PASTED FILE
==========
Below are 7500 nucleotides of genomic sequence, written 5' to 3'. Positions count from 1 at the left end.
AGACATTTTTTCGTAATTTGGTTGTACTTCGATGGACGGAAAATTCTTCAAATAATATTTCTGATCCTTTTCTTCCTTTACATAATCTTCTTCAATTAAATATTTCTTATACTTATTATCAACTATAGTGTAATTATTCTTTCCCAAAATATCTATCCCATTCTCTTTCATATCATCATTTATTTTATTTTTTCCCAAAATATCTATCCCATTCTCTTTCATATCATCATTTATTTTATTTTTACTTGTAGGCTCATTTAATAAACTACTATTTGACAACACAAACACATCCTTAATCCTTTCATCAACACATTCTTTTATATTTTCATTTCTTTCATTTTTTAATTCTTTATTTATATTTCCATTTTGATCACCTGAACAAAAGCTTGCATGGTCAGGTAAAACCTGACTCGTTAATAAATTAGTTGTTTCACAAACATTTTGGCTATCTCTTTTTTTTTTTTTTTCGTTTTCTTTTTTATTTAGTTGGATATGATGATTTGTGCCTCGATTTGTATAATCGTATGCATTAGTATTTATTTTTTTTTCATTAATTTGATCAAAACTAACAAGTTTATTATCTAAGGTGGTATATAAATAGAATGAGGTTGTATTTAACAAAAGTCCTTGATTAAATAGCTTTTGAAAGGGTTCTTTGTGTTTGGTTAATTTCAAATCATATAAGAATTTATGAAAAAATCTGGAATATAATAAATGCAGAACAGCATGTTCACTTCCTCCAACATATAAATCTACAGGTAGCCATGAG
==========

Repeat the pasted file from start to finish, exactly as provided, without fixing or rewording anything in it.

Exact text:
Below are 7500 nucleotides of genomic sequence, written 5' to 3'. Positions count from 1 at the left end.
AGACATTTTTTCGTAATTTGGTTGTACTTCGATGGACGGAAAATTCTTCAAATAATATTTCTGATCCTTTTCTTCCTTTACATAATCTTCTTCAATTAAATATTTCTTATACTTATTATCAACTATAGTGTAATTATTCTTTCCCAAAATATCTATCCCATTCTCTTTCATATCATCATTTATTTTATTTTTTCCCAAAATATCTATCCCATTCTCTTTCATATCATCATTTATTTTATTTTTACTTGTAGGCTCATTTAATAAACTACTATTTGACAACACAAACACATCCTTAATCCTTTCATCAACACATTCTTTTATATTTTCATTTCTTTCATTTTTTAATTCTTTATTTATATTTCCATTTTGATCACCTGAACAAAAGCTTGCATGGTCAGGTAAAACCTGACTCGTTAATAAATTAGTTGTTTCACAAACATTTTGGCTATCTCTTTTTTTTTTTTTTTCGTTTTCTTTTTTATTTAGTTGGATATGATGATTTGTGCCTCGATTTGTATAATCGTATGCATTAGTATTTATTTTTTTTTCATTAATTTGATCAAAACTAACAAGTTTATTATCTAAGGTGGTATATAAATAGAATGAGGTTGTATTTAACAAAAGTCCTTGATTAAATAGCTTTTGAAAGGGTTCTTTGTGTTTGGTTAATTTCAAATCATATAAGAATTTATGAAAAAATCTGGAATATAATAAATGCAGAACAGCATGTTCACTTCCTCCAACATATAAATCTACAGGTAGCCATGAG